Telling the stories of the Anglican Church in Aotearoa, NZ and Polynesia

God-given diversity?

Edward Prebble challenges Bishop Richardson to second a General Synod motion recognising that same-sex orientation is "an expression of God-given diversity"

Edward Prebble  |  13 Jun 2011

Dear Bishop Philip,

Many thanks for the very helpful statement you have issued through Anglican Taonga.  It is useful in the context of this controversy to have such a clear statement, which, though you make it personally, may be taken at least as reflecting the views of the Bishops of your diocese.  I expect it applies to the majority of the Bishops of our Church.

I hope I am fair in distilling two key points out of a finely nuanced statement, first that the authority for setting policy around these sorts of issues does, and must, lie with General Synod, and second that in the absence of positive sanction from that body, you or other bishops do not have the authority to bring about what you see as a departure from accepted practice.

On the first point, I absolutely agree. That is why I and the late Professor Richard Sutton successfully brought to the 2004 session the following motion. That this General Synod/te Hinota Whanui

A  Acknowledges and honours the contribution that gay and lesbian Anglicans make to the life and ministry of our church,

B  Notes with concern the inability of the Anglican Communion to reach a common mind on issues relating to homosexuality, notably the ordination of gay and lesbian candidates, and the blessing of unions of those in same-sex relationships, and

C Requests the Standing committee of the General Synod/te Hinota Whanui to establish an appropriate process which

Makes a new study of these issues from an Aotearoa, New Zealand and Polynesia perspective

Enables the Church to listen actively to the opinions of gay and lesbian persons, both practising and celibate, about these and related issues, and

Leads to a report on these issues, together with recommendations on policies for this church to the next session of General Synod/te Hinota Whanui.

While acceptance of the motion was not unanimous, it was agreed without division by a very clear voice vote, and remains the last substantive statement by General Synod on this matter. So what happened to the motion? 

It became clear that we were so divided at every level of the church, including within and between each Tikanga, that we could not find an acceptable way of making progress.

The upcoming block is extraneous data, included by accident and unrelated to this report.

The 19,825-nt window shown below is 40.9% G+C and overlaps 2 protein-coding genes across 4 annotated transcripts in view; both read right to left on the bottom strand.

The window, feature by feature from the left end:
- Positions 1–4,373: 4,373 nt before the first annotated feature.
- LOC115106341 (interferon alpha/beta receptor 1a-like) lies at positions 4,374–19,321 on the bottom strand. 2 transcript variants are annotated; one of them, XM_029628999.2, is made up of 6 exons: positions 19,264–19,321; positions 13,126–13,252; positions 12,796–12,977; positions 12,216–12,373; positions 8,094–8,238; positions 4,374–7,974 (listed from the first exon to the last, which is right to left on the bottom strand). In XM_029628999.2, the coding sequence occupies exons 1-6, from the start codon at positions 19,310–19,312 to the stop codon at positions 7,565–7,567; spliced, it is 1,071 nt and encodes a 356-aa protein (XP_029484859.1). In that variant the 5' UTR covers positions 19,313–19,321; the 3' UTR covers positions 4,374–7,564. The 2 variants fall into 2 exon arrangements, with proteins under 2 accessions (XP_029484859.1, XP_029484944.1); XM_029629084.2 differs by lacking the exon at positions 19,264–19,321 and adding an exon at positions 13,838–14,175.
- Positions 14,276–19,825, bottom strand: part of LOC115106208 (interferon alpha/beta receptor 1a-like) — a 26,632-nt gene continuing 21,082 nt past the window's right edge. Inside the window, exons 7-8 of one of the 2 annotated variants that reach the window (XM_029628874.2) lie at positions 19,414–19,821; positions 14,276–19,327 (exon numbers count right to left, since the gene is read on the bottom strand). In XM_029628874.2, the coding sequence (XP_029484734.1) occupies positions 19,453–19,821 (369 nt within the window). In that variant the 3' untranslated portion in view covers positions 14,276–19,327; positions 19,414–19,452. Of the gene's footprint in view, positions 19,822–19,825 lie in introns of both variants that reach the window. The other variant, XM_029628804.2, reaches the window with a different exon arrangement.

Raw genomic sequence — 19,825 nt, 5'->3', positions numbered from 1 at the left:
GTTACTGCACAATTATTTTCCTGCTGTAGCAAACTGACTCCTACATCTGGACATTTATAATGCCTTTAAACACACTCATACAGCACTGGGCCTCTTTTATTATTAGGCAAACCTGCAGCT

So we committed ourselves to the Listening Process (that motion also moved by me), to Respectful Conversations, Indaba processes, and three Hermeneutics Hui. I suppose that work would be seen as partially meeting the request at C.1. and just possibly C.2. 

But the widespread view became accepted that synodical processes are unsuited for a decision on such a controversial matter. 

I recall a particularly fraught and unresolved debate in the Waiapu Synod around that time, which persuaded John Bluck that synod motions were not the way to proceed. So ever since, we have avoided making Synod decisions. Lambeth 2008, while not a synod, is perhaps the most notable example.

Which brings me to your second point. 

You have eloquently argued that a bishop is not free to act unilaterally based on an argument from omission. 

Your argument is similar to the argument from some Conservative Evangelical writers on such websites as the Latimer Fellowship, that biblical laws are proscriptive, i.e. a behaviour is forbidden unless it is positively permitted by scripture, rather than permissive, i.e. behaviour is permitted unless it is positively forbidden. 

Some of your colleagues and predecessors as Bishops of our Church have taken the opposite view. It was the view of successive bishops of Waiapu and Dunedin; it was certainly the view of Bishop Penny Jamieson when she ordained a number of gay and lesbian candidates. At least one of them was strongly encouraged in her sense of vocation by you in your earlier life as Warden of Selwyn College. 

This alternative view can be summarised as: Our Church has not declared sexuality to be a criterion for ordination, nor declared committed same-sex unions, as recognised by the State, to be forbidden. I have a candidate who is in every other way suitable for ordination, or a couple who present a godly expression of love and commitment. My understanding of the Gospel encourages me to proceed.

I understand that this is not now your view, and you are certainly in good company in the restrictive view you are taking. But it seems to me that to say only General Synod can make these decisions, and that bishops cannot proceed without Synod’s authority, but we do not wish to force the issue by making Synod come to a decision, you leave gay, lesbian and bisexual Anglicans in a cruel Catch-22.  That is why the people at St Matthew’s –in-the-City have some justification in calling this “White Collar Crime”.

You state “I believe that General Synod needs to reach an agreed position on these three inter-related issues”. I agree, and also agree that the priority is the first one you spell out: “whether sexual orientation towards those of one’s own gender is a consequence of wilful human sinfulness, or an expression of God-given diversity”. 

Perhaps, after eight years, this is a matter whose time has come.  I am quite sure that I could persuade one of my friends in the Auckland, Waiapu, Dunedin or Te Wai Pounamu delegations to the 2012 General Synod to move the following motion:

That This Synod/ Te Hinota Whanui regards sexual orientation towards those of one’s own gender as an expression of God given diversity.

Would you be willing to second the motion?

With warmest Pentecost greetings

Edward Prebble